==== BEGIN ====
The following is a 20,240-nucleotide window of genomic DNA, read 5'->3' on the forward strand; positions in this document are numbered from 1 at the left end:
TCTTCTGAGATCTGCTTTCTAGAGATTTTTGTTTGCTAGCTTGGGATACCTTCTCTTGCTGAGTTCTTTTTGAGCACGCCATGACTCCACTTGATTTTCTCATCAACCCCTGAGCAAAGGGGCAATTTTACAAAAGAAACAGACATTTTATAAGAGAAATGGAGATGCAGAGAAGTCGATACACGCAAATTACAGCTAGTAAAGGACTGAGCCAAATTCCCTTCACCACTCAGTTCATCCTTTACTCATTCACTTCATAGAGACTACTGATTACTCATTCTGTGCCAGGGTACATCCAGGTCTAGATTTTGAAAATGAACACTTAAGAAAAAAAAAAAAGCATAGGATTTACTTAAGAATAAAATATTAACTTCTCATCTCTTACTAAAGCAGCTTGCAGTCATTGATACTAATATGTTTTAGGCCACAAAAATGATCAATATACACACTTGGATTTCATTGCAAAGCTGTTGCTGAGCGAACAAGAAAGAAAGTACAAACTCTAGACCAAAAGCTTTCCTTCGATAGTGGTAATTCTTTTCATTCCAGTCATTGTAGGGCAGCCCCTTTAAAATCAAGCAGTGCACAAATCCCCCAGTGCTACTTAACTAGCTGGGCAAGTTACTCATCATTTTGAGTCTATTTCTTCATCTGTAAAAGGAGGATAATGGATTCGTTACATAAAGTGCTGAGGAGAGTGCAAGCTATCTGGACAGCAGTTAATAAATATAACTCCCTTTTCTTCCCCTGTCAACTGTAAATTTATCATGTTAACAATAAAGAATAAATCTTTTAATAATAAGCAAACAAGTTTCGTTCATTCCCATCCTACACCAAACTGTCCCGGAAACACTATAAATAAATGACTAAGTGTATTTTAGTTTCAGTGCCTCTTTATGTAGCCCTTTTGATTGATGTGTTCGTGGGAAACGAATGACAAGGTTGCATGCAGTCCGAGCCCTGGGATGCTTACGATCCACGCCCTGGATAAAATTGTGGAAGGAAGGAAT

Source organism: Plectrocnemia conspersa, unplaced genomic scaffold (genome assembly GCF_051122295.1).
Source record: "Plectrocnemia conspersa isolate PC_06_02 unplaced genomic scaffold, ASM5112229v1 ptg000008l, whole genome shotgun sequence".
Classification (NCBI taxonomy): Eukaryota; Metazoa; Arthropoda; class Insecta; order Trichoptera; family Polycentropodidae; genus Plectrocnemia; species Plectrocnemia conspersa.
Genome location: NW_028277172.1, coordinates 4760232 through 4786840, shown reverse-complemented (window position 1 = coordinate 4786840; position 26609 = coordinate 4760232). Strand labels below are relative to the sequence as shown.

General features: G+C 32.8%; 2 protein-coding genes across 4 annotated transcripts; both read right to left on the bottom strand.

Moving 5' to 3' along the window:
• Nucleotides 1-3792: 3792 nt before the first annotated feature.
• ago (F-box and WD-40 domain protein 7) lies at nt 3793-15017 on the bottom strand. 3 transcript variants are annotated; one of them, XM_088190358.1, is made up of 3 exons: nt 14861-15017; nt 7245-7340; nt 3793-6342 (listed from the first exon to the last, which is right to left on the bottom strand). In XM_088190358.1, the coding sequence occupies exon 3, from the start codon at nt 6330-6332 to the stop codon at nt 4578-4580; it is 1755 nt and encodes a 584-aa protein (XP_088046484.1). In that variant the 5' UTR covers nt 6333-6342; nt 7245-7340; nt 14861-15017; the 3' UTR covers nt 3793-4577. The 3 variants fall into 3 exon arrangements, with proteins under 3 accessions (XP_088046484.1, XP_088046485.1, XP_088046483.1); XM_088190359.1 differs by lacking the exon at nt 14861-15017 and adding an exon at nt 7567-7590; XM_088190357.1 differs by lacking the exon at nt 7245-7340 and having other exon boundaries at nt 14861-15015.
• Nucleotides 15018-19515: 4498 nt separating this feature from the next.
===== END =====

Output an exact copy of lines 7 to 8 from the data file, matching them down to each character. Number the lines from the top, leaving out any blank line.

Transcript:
General features: G+C 32.8%; 2 protein-coding genes across 4 annotated transcripts; both read right to left on the bottom strand.

Moving 5' to 3' along the window: